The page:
sudo apt update && sudo apt install python3 python3-pip python3-venv tmux 
git clone https://github.com/CSS-Electronics/canedge-grafana-backend.git && cd canedge-grafana-backend
python3 -m venv env && source env/bin/activate && pip install -r requirements.txt
tmux
python3 canedge_datasource_cli.py file:///$PWD/LOG --port 8080

Set up Grafana Cloud

  • Set up a free Grafana Cloud account and log in
  • In Configuration/Plugins install SimpleJson and TrackMap (log out and in again)
  • In Configuration/DataSources select Add datasource and SimpleJson and set it as the 'default'
  • Replace your datasource URL with the http://[IP]:[port] endpoint and click Save & test
  • In Dashboards/Browse click Import and load the dashboard-template-sample-data.json from this repo

You should now see the sample data visualized in your imported dashboard. In the AWS EC2 console you can press ctrl + B then D to de-attach from the session, allowing it to run even when you close the GUI console.

Next: See step 3 on loading your AWS S3 data and step 5 on deploying the app as a service for production.


3: Load your own data & DBC files

Below we outline how to load your own data & DBC files.

Note: To activate your virtual environment use env\Scripts\activate (Linux: source env/bin/activate)

Load from local disk

  • Replace the sample LOG/ folder with your own LOG/ folder (or add an absolute path)
  • Verify that your data is structured as on the CANedge SD card i.e. [device_id]/[session]/[split].MF4
  • Add your DBC file(s) to the root of the folder
  • Verify that your venv is active and start the app

Load from S3

  • Add your DBC file(s) to the root of your S3 bucket
  • Verify that your venv is active and start the app with below syntax (use python3 on Linux/EC2)
python canedge_datasource_cli.py [endpoint] --port 8080 --s3_ak [access_key] --s3_sk [secret_key] --s3_bucket [bucket]
  • AWS S3 endpoint example: https://s3.eu-central-1.amazonaws.com
  • Google S3 endpoint example: https://storage.googleapis.com
  • MinIO S3 endpoint example: http://192.168.192.1:9000

Import simplified dashboard template

  • To get started, import the dashboard-template-simple.json to visualize your own data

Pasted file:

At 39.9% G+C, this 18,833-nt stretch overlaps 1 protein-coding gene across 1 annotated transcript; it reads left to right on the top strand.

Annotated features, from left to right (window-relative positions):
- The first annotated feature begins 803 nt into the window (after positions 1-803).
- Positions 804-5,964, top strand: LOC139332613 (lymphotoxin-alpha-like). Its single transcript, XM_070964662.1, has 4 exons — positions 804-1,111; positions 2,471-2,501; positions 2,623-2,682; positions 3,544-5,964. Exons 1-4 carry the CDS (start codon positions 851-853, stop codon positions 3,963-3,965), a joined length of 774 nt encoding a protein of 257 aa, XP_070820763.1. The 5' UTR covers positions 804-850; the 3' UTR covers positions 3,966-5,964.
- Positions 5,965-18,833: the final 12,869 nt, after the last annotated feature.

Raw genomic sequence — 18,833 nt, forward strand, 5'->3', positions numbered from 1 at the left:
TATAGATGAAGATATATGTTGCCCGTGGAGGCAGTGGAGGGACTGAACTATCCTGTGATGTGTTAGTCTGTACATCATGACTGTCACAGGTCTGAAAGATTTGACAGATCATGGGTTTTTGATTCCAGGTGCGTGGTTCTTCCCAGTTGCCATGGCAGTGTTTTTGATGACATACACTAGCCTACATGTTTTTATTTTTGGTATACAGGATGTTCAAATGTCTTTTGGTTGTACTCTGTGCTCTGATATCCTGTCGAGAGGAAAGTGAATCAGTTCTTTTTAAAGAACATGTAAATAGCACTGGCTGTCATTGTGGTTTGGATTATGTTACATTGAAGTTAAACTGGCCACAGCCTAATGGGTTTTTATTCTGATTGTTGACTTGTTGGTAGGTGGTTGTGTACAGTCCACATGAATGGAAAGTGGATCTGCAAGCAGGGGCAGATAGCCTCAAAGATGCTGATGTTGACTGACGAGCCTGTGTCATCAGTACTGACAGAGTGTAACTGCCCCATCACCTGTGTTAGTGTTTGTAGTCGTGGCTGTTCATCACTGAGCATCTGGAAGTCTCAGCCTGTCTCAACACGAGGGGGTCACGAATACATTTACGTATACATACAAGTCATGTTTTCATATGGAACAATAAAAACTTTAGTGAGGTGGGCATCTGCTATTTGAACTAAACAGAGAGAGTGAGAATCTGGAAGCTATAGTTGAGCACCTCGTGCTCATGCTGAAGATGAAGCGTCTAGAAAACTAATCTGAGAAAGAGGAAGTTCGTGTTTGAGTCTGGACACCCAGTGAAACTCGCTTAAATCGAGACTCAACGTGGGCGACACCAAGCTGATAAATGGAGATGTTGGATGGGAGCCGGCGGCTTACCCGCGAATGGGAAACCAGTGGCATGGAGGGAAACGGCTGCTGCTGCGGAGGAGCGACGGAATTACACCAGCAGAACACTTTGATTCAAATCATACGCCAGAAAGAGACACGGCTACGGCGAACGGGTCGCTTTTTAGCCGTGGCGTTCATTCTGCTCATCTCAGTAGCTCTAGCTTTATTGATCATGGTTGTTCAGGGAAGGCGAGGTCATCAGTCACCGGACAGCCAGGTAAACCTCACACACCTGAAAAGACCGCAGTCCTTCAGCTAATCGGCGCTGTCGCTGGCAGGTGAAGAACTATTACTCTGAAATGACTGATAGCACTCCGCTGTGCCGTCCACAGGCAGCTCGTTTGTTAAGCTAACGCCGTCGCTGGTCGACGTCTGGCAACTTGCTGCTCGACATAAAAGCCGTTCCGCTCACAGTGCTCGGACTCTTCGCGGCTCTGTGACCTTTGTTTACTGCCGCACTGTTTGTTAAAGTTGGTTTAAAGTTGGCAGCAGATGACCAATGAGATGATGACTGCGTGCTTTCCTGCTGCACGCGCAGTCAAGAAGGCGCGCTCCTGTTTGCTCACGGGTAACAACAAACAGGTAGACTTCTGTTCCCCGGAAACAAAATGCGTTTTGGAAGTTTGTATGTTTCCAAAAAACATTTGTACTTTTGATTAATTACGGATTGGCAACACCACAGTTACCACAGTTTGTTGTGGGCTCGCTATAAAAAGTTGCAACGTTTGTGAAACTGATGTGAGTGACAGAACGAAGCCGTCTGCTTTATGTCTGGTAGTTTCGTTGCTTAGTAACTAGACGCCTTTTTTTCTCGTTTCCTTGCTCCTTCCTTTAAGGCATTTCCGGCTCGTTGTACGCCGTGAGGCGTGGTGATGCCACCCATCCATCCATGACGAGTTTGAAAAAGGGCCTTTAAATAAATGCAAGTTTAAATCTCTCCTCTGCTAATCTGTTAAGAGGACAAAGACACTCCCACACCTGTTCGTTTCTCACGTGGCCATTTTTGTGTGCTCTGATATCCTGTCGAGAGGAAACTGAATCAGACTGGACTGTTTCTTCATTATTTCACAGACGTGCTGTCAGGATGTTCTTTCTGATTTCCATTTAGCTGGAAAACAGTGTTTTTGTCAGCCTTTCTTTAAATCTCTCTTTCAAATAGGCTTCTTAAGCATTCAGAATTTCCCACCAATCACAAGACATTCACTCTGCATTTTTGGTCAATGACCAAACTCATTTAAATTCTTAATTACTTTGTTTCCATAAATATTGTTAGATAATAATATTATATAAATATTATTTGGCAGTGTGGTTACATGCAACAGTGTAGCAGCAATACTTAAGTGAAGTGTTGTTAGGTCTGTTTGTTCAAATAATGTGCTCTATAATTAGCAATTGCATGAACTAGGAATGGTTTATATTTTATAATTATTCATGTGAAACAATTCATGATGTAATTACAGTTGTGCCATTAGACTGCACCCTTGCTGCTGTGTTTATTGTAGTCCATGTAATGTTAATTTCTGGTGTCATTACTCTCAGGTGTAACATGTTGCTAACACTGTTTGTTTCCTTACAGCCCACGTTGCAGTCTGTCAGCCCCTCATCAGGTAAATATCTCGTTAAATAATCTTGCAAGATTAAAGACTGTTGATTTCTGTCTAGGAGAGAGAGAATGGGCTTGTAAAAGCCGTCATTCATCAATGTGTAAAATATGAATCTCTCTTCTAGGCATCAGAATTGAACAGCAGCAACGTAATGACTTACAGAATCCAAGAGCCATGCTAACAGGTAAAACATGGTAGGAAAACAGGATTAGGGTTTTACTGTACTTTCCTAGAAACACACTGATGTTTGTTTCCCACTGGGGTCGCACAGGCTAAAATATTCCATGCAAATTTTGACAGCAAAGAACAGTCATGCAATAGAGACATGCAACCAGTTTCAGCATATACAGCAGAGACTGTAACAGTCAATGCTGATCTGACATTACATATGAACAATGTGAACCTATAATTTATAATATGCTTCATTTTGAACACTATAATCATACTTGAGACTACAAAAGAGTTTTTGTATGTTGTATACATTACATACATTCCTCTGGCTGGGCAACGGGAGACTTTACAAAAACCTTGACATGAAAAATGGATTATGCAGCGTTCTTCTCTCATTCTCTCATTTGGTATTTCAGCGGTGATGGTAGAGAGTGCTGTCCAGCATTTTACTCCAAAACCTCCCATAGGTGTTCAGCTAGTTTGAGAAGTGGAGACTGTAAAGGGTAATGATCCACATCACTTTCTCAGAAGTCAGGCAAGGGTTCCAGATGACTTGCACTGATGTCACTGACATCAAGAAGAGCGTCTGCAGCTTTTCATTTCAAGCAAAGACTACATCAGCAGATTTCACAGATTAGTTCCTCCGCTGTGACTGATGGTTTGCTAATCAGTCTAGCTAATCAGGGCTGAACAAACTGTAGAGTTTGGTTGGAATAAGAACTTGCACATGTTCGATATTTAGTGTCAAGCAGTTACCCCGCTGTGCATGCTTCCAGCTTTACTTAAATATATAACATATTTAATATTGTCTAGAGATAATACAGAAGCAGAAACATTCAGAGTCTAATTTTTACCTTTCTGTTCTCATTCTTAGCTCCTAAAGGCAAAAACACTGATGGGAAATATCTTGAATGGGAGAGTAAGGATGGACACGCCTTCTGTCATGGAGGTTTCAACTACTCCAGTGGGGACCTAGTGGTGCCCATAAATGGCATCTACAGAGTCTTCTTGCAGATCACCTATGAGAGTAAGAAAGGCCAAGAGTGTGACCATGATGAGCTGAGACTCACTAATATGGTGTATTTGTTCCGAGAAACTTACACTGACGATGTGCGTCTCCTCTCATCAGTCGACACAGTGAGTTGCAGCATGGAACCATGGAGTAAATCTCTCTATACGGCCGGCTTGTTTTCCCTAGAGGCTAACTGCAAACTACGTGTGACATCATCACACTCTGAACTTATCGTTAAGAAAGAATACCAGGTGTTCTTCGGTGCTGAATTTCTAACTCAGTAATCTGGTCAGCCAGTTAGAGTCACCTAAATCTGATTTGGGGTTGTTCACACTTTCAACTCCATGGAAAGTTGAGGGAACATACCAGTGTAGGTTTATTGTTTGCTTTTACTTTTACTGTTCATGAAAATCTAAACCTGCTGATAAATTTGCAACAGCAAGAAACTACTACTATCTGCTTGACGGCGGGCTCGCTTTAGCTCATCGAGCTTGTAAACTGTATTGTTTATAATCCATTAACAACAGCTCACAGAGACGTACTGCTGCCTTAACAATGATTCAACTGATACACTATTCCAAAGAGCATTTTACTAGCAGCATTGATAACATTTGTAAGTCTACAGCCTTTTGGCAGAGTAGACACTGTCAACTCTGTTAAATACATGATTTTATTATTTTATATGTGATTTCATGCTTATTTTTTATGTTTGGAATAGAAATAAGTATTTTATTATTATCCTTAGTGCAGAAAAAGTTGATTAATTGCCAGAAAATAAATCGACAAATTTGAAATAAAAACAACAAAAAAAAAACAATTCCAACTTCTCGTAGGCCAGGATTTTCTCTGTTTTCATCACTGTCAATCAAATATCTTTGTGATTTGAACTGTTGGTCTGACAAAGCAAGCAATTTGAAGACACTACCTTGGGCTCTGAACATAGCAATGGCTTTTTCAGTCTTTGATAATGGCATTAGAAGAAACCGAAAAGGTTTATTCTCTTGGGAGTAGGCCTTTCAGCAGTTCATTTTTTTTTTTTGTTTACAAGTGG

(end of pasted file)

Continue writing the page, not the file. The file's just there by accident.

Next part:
• After this, you can start customizing your panels as explained in step 4

Regarding DBC files

You can load as many DBC files as you want without reducing performance, as long as your queries only use one at a time (as is e.g. the case when using the simple dashboard template). However, if your queries need to use multiple DBC files, you may consider 'combining' your DBC files for optimal performance.

Regarding compression

It is recommended to enable the CANedge compression as the compressed MFC files are 50%+ smaller and thus faster to load.


4: Customize your Grafana dashboard

The dashboard-template-sample-data.json can be used to identify how to make queries, incl. below examples:

# create a fully customized query that depends on what the user selects in the dropdown 
{"device":"${DEVICE}","itf":"${ITF}","chn":"${CHN}","db":"${DB}","signal":"${SIGNAL}"}

# create a query for a panel that locks a signal, but keeps the device selectable
{"device":"${DEVICE}","itf":"CAN","chn":"CH2","db":"canmod-gps","signal":"Speed"}

# create a query for parsing multiple signals, e.g. for a TrackMap plot
{"device":"${DEVICE}","itf":"CAN","chn":"CH2","db":"canmod-gps","signal":"(Latitude|Longitude)"}

Bundle queries for multiple panels

When displaying multiple panels in your dashboard, it is critical to setup all queries in a single panel (as in our sample data template). All other panels can then be set up to refer to the original panel by setting the datasource as -- Dashboard --. For both the 'query panel' and 'referring panels' you can then use the Transform tab to Filter data by query. This allows you to specify which query should be displayed in which panel. The end result is that only 1 query is sent to the backend - which means that your CANedge log files are only processed once per update.